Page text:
Divorced from the baggage of the original film, Genisys would merely be a poorly acted, terribly written and badly, aggressively, obviously CG’d sci-fi film. It’s full of dopey dialogue, limp stabs at comedy, mediocre storytelling and dumb ideas that are essentially there to get us from one set piece to another. The film does have a propulsive energy that keeps things moving quickly, and those setpieces aren’t terrible — Taylor stages them well, if not memorably, which makes for a breezy enough jaunt through some effects company’s computer program, even if gets numbing and exhausting by film’s end.

As a Terminator film though, it’s a kick in the groin with a stiletto heel, undoing everything good and beloved about the films so far. Let’s start with Sarah Connor – Emilia Clarke is by far the worst iteration of this character ever. She’s utterly unconvincing; a wide-eyed and pony-tailed Disney gal hefting a gun and play-acting at tough. She has no grit. She’s utterly laughable, and is actually outshone by Jai Courtney – JAI FREAKIN’ COURTNEY, the man who makes Sam Worthington look like Hayden Christensen. That’s not to say the actor is good — he’s as bland and depth-free and opposite-of-Biehn as you expect him to be — but he’s at least at his least Jai Courtney-ish here. Needless to say, the two actors have no chemistry and the Reese/Connor romance of the original is reduced to watching two pretty, and pretty uninteresting, characters bicker and snipe through shitty wisecracks like they are in a bad screwball farce.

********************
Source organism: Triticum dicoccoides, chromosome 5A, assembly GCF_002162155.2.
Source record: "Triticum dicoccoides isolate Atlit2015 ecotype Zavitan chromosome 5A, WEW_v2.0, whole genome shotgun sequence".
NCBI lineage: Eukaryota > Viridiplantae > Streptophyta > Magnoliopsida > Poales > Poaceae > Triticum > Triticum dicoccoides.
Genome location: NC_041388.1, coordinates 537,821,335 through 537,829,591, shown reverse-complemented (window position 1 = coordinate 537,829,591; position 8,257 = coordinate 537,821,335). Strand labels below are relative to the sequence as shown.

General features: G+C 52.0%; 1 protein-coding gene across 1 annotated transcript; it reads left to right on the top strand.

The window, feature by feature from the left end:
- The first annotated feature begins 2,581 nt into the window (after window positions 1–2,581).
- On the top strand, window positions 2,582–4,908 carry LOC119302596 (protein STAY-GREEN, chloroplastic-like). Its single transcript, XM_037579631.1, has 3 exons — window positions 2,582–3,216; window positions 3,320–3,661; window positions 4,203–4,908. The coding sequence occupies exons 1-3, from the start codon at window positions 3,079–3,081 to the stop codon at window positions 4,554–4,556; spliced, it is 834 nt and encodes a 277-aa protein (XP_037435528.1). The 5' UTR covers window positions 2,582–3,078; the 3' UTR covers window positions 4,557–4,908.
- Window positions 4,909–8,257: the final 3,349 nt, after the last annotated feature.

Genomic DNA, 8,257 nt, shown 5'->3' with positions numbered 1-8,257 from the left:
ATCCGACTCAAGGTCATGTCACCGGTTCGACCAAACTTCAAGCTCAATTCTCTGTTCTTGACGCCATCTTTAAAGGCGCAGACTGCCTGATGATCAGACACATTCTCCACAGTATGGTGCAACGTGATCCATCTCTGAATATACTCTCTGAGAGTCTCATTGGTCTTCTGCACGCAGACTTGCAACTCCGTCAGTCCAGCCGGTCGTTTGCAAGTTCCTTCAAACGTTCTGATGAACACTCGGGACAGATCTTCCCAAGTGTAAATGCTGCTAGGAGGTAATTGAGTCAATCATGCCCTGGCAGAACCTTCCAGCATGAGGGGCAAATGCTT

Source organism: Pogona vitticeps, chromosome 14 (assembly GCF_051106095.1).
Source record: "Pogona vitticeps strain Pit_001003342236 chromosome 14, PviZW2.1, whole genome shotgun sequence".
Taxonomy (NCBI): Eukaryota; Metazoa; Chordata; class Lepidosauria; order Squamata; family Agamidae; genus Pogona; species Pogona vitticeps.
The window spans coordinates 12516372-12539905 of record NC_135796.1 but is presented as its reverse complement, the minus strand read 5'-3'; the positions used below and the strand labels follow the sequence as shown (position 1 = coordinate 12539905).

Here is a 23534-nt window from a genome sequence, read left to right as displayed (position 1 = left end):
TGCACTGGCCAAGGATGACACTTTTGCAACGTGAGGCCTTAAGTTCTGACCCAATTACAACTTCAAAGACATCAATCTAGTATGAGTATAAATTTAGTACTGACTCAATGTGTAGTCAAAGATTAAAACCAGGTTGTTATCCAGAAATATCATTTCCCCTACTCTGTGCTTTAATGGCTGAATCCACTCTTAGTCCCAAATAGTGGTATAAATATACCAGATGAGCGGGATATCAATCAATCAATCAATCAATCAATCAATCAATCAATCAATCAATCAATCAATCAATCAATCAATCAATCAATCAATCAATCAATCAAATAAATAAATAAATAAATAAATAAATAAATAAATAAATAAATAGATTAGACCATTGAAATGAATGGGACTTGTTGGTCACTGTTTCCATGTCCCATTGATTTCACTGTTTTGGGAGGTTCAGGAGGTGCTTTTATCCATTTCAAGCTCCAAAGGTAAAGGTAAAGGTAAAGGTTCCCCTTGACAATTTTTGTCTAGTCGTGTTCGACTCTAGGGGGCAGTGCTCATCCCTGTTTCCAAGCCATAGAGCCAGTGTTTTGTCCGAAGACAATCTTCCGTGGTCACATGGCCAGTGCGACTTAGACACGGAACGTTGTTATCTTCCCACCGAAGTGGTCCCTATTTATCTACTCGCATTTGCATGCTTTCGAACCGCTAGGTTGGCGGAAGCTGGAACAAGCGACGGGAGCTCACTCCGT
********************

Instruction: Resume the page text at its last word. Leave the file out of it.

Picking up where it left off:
There are callbacks to the first two films, including the presence of a T-1000 that doesn’t add anything to film ‘cept an antagonist to chase the heroes around for the better part of two hours until they can fight the real big bad. (Also, why do you continue to shoot at a liquid metal thingy even though you repeatedly see how little effect bullets have on it???) JK Simmons shows up as a comic relief cop and is wasted, John Connor is– well you saw the second trailer, and well, yeah. Clarke, a fine actor, tries to inject his role with life, but frankly, he’s fighting a losing battle. The bright spot here is Ah-nuld, resuming his most iconic role with ease. He’s fun, tough, warm and still bristling with the charisma that made him a star so many moons ago. Genisys is at it’s best whenever he’s on screen.

The Terminator was never meant to initiate a franchise. It was a B-movie, a slasher movie with a sci-fi twist, Arnie’s implacable robot menace Jason Voorhees with a robotic overhaul. It was made more through Cameron’s lean but muscular direction — but the franchise has gotten flabbier and clunkier with each new upgrade. Cameron had the skill to turn his original into big-budget gloss, something that the not-Cameron directors don’t, with them following an increasingly rote  and overdone playbook.  The Terminator franchise is straining ever more mightily to get bigger and badder and fit into a summer landscape where it doesn’t really belong. The results are films tying themselves into knots trying to destroy everything we loved about the original film in the first place. Maybe it’s time for this series to be terminated.

2.5 stars out of 5


About Author

Johnny Donaldson

Johnny Donaldson is an actor, writer, foodie, and raconteur who’s been immersed in the geek world since childhood, especially when The X-Files changed his life. (Fox Mulder is his Han Solo.) A published film critic (his college-era movie reviews can be found in the archives of and a film producer with two films under his belt, Johnny likes kitty cats, coffee, the color purple (not the movie, the literal color purple), dark microbrews and good horror/scifi/fantasy and superhero movies. And occasionally long walks on the beach, when it’s not too hot.